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  1. #1

    Default The Boeing 377 Stratocruiser

    Interesting to read about the Boeing 377 Stratocruiser and how it compares to the Airbus a380. It could carry up to 100 passengers on the main deck plus 14 in the lower deck lounge; typical seating was for 63 or 84 passengers or 28 berthed and five seated passengers. The 28 berthed passengers were sleeper berths, something the a380 does not have. The Stratocruiser first flew in July 1947, many years before the a380. The main difference is that the a380 can carry up to 853 passengers - quite a few more. Thought that you might find that intriguing.

    https://en.wikipedia.org/wiki/Boeing_377_Stratocruiser
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  2. #2
    Retired old codger kenj's Avatar
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    Default Re: The Boeing 377 Stratocruiser

    Funny you should post about that. I just watched a doco on this aeroplane (24 minutes on Youtube.) a few days ago.

    https://www.youtube.com/watch?v=83fFuWBt5ac&t=747s

    Ken
    Corgi Ben Kenobi.......Related by Corgi to the Queen

  3. #3
    In a 1920s time warp Terry Porritt's Avatar
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    Default Re: The Boeing 377 Stratocruiser

    That takes one back a bit.

    In the UK I used to buy The Aeroplane magazine during the 1950s, a weekly publication that cost 1/- or 1/6d. Sometimes it was enormously thick when it was a special edition, the thing was, at that time there was something new in aviation absolutely all the time, so every week it was packed with the latest aviation news.

    The mag still exists, but only as a retro nostalgia mag with articles about Spitfires and Lancasters etc. There really is a limit to how much can keep being regurgitated.
    Remembering Rich Conaty, 1954 - 2016....."and don't you never forget, rhythm saved the world, Aloha"

  4. #4
    Senior Member pctek's Avatar
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    Default Re: The Boeing 377 Stratocruiser

    I've watched lots of docos.....they're called Air CRash Investigation.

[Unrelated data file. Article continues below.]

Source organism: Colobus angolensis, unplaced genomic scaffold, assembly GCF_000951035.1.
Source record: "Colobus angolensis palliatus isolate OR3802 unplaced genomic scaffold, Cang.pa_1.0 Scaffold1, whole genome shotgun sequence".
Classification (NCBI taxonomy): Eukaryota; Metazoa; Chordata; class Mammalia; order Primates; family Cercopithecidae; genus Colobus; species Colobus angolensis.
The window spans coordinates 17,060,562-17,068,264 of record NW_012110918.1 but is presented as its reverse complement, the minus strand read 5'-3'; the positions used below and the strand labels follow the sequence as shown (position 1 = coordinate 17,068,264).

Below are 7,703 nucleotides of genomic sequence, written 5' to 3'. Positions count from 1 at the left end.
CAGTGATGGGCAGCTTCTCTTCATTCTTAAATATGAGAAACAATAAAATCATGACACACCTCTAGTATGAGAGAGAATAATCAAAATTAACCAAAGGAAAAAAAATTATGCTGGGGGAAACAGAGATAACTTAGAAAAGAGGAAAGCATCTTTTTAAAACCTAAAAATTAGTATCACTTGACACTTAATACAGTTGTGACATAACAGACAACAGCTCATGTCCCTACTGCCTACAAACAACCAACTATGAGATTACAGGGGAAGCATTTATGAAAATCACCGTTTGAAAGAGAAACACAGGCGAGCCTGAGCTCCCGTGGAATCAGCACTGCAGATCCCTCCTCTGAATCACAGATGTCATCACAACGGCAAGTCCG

Interesting how the stuffups occur sometimes, especially with Airbus....
    wipe your paws.

  5. #5
    Senior Member paulw's Avatar
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    Default Re: The Boeing 377 Stratocruiser

    Quote Originally Posted by pctek View Post
    I've watched lots of docos.....they're called Air CRash Investigation.
    Interesting how the stuffups occur sometimes, especially with Airbus....
    That's why some air fan sites call them Deathbus.
    Regards,

    Paul W
    Taco Bell is not a Mexican telephone company

  6. #6
    Golden Oldie
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    Default Re: The Boeing 377 Stratocruiser

    Civil Airliners involved in fatal crashes involving deaths of paying passengers

    Airbus 300/310 has 2.67 % of a total fleet of 487 aircraft
    Airbus 320 has 0.2 % of a total fleet of3708 aircraft
    Airbus 330 has 0.1 % of a total fleet of 943 aircraft
    Boeing 737 has 1.29 % of a total fleet of 4644 aircraft
    Boeing 747 has 1.9 % of a total fleet of 788 aircraft
    Douglas DC9 has 5.14 % of a total fleet of 1090 aircraft
    Douglas DC10 has 4.4% of a total fleet of 386 aircraft

    These somewhat grim statistics don't really tell much of the story,
    Firstly the accident rate should be related to the total hours flown by each make/model of aircraft.
    Secondly, one must look at the type of flying each aircraft is doing, Longhaul,v short/commuter flights ie the number of take off landing cycles is highly relevant, as the majority of accidents happen on take off or landing or within airfield traffic patterns.
    Thirdly, break the accidents down to pilot error or airframe/engine failures, as pilot errors are not usually the fault of the aircraft design or structure.
    Then there is some reasonable correlation between aircraft type and safety

  7. #7
    Golden Oldie
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    Default Re: The Boeing 377 Stratocruiser

    Interesting how the stuffups occur sometimes, especially with Airbus.

    The Airbus 300/310 is the only Airbus commercial aircraft to have significant crashes, 13 in all out of a build of 487.
    Two of them were hijackings, and a further four were pilot error, a Russian one was lost because the Captain let his son have a go at flying, somewhat unsuccessfully. A number of the crashes were aircraft operated by Third World Airlines, the sort of airline prudent people would avoid.
    It was Airbus' first Commercial jet, and was fairly successful.
    Later model Airbuses have an excellent safety record certainly quite comparable with Boeing.
    The commercial aircraft with a significantly higher accident rate come from McDonnel Douglas, and are the DC9 and DC10,
    The DC9 flying ops are mainly on commuter and short haul flights, and the aircraft have been round for quite some time.
    The one that stands out is the DC10, which was primarily used on Longhaul flights, Several were lost due to a Cargo door fault, and American Airlines used an unorthdox method of engine change ( using a forklift0, and damaged and over stressed engine pylons. And let us not forget Air New Zealand's major cockup due to false co-ordinates being programmed into the system that caused Flt 901 to come to a sudden stop against Mt Erebus.

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